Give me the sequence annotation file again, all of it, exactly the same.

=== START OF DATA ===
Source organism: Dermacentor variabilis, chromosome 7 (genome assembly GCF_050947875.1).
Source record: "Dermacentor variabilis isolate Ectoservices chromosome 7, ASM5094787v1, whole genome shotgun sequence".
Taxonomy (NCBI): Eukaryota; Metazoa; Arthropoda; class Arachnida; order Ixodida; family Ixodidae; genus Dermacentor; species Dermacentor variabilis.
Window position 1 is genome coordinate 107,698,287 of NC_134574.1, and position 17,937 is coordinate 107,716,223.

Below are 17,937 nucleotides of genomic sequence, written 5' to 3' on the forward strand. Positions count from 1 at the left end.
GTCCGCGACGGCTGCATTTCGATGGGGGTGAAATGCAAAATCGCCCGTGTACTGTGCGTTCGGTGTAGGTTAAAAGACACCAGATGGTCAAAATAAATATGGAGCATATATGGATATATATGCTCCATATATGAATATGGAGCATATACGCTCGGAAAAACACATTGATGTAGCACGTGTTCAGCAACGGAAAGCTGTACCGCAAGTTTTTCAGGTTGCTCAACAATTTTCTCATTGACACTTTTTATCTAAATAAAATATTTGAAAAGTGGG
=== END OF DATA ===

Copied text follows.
Source organism: Dermacentor variabilis, chromosome 7 (genome assembly GCF_050947875.1).
Source record: "Dermacentor variabilis isolate Ectoservices chromosome 7, ASM5094787v1, whole genome shotgun sequence".
Taxonomy (NCBI): Eukaryota; Metazoa; Arthropoda; class Arachnida; order Ixodida; family Ixodidae; genus Dermacentor; species Dermacentor variabilis.
Window position 1 is genome coordinate 107,698,287 of NC_134574.1, and position 17,937 is coordinate 107,716,223.

Below are 17,937 nucleotides of genomic sequence, written 5' to 3' on the forward strand. Positions count from 1 at the left end.
GTCCGCGACGGCTGCATTTCGATGGGGGTGAAATGCAAAATCGCCCGTGTACTGTGCGTTCGGTGTAGGTTAAAAGACACCAGATGGTCAAAATAAATATGGAGCATATATGGATATATATGCTCCATATATGAATATGGAGCATATACGCTCGGAAAAACACATTGATGTAGCACGTGTTCAGCAACGGAAAGCTGTACCGCAAGTTTTTCAGGTTGCTCAACAATTTTCTCATTGACACTTTTTATCTAAATAAAATATTTGAAAAGTGGG